A Mob Death Threat Scares a Compelling Performance Out of Paul Walker
No one will ever mistake Paul Walker for a great actor. Maybe it’s a bit harsh, but he’s always come across as the semiretarded love child of Tom Cruise and Matthew McConaughey. Consider his performance as undercover FBI agent Brian O’Conner in The Fast and the Furious and its even more redundant sequel; by comparison, Keanu Reeves’ similar turn in Point Break is like watching Laurence Olivier perform King Lear. Maybe that’s why Walker’s performance as New Jersey mob flunky Joey Gazelle in Running Scared—no, not a remake of the Billy Crystal comedy—comes as such a mind-boggling surprise. For almost the entire movie, Walker becomes a study in terror. His fear is so palpable that he makes what would’ve otherwise been a bland thriller into something truly, well, thrilling.
Gazelle is not a nice guy. He facilitates drug deals, he shoots other drug dealers, he makes guns used in violent crimes disappear. In other words, he’s a scumbag. But, hey, he’s a loving family man with a good kid, a stroked-out father slowly dying in front of his TV, and a wife he likes to go down on while she’s doing laundry—why wouldn’t you want to root for him when one of his hot guns, which he mysteriously hides in his basement as collateral, goes missing and the mob threatens his life?
So why does Gazelle’s late-night odyssey to retrieve this gun work? It’s all about Walker. As soon as he realizes that the gun his son Nicky’s best friend, Oleg (Cameron Bright), used to shoot his physically abusive stepfather and ex-Russian mobster, Anzor (Karel Roden), was stolen from his hideaway, Walker transforms the thuggish nitwit into a fear-stricken animal. He trembles, he pants, he lashes out when touched.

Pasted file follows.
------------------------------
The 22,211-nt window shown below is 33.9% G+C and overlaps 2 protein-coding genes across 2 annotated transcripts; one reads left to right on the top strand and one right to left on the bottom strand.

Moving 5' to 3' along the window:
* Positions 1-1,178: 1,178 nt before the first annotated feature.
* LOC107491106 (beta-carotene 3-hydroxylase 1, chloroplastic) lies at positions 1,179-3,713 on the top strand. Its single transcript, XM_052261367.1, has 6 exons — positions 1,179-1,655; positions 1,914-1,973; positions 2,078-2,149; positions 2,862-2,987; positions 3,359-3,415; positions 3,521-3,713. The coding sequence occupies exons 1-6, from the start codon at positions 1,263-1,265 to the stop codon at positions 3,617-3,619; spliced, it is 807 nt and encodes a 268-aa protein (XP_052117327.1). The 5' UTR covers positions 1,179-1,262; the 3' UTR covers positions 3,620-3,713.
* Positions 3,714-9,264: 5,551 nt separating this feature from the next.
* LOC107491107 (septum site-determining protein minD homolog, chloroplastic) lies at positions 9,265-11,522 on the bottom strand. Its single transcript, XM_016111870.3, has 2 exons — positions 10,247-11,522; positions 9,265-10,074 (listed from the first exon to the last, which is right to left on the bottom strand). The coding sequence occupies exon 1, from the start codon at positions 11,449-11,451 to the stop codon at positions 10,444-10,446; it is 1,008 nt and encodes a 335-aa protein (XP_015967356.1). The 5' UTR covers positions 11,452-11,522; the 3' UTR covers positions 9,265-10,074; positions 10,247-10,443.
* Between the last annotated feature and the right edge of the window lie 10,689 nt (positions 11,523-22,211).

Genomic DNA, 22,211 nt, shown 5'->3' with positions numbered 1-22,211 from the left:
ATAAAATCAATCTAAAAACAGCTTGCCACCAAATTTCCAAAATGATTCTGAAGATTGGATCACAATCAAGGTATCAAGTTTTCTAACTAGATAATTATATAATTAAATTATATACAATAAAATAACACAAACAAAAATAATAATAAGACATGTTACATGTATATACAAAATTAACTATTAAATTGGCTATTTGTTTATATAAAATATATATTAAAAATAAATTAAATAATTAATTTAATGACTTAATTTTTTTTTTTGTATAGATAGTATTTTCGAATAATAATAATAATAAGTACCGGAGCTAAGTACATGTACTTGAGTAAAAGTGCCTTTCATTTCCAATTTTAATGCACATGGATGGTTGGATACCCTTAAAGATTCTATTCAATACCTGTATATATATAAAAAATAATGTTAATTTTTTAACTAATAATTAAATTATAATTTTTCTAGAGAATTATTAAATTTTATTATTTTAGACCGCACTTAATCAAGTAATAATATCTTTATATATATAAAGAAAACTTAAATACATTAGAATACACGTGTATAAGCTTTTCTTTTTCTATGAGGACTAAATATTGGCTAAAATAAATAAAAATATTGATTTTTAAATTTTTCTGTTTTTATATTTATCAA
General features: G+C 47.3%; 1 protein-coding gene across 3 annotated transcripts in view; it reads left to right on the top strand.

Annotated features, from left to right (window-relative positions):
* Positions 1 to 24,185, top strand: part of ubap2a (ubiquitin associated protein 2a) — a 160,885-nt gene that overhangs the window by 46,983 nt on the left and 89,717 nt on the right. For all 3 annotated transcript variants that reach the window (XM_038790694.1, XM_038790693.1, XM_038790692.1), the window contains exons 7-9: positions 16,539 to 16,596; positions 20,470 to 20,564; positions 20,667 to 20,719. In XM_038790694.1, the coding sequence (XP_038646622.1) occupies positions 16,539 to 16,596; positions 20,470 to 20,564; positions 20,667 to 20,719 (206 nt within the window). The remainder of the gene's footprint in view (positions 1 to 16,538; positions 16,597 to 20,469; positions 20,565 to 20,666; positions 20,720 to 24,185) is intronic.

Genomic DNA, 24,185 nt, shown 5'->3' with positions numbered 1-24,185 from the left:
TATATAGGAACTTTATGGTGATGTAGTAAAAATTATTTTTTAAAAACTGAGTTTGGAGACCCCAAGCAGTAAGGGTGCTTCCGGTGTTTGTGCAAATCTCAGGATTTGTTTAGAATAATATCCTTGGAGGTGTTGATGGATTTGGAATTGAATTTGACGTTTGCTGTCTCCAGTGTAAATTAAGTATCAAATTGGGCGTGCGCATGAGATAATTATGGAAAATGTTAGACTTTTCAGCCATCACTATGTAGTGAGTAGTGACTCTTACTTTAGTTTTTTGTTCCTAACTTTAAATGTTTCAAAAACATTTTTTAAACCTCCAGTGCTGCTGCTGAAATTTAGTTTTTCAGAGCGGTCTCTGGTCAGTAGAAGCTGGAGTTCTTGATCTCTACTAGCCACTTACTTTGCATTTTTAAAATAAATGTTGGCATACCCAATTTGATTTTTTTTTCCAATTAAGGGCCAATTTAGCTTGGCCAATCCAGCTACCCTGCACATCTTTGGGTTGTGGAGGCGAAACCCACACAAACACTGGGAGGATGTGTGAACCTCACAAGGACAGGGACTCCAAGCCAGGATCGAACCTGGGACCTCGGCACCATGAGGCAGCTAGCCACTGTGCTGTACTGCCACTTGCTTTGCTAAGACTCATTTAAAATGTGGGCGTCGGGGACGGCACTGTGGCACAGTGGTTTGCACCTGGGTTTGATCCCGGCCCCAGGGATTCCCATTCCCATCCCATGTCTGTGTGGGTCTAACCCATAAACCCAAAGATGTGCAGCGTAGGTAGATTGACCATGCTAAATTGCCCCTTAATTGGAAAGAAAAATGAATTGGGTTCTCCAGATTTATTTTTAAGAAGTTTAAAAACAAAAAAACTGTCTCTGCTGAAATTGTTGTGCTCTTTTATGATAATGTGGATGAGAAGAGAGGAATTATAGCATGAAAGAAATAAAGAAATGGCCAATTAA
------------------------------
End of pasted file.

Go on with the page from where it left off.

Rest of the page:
Think about it: If someone told you you’d be dead by morning if you didn’t find something—say a VHS copy of Roman Polanski’s Pirates—would you be able to unclench your teeth even as you spoke or not violently shake your son—yes, your son—when he became evasive about where that bastard Russian neighbor’s kid might’ve hidden it? Fortunately for writer and director Wayne Kramer (The Cooler), he doesn’t push Gazelle so far that he’d hurt his own family—even though there’s more than one occasion when the whiny son deserves catching a backhand or even a whole fist. At least Gazelle has the balls to shout, “You just fucking killed me, Nick. You just fucking killed me.”
It is difficult to swallow, a father accusing his young son of such a thing, but it’s the situation: Fear promotes illogical behavior, which means cruelly barking at your wife and kid feels as sensible as bringing an umbrella to work when the weatherman forecasts heavy rain. There’s something true in Gazelle’s reaction and Walker’s conveyance of it.
Eventually, the Russian mob becomes involved when someone gets the crazy idea Gazelle sent Oleg next door to kill his meth-cooking neighbor, a crooked cop (Chazz Palminteri, playing the same role he’s been playing for 20 years) tries to extort money from Gazelle’s Italian mob buddies, and Oleg escapes from a crackhead, then a pimp, and, finally, with the help of Gazelle’s wife, Teresa (Vera Famiga), a couple of child molesters who line their apartment’s toy-room floor with plastic. There’s even the obligatory mob-movie cluster-fuck ending: this time, it’s at the center of a black-light-lit, neon-colored hockey rink, with Gazelle chest down on the ice while mob cronies take slap shots at his noggin. And Walker keeps you there with him the whole time.
In many ways, Running Scared is a movie about good and evil and the sundry shades of it that allow noble persons to deliver violent retribution and ignoble persons to become unexpected heroes. This is a credit to Kramer, who follows up his brilliant, small The Cooler with a Brett Ratner-produced movie chock-full of Matrix-fu FX and flashy sound editing. You might question why he’d go such a route, considering The Cooler’s art-house recognition, but think about it: This guy made Paul Walker look like a real actor. If he can do that, what can’t he do?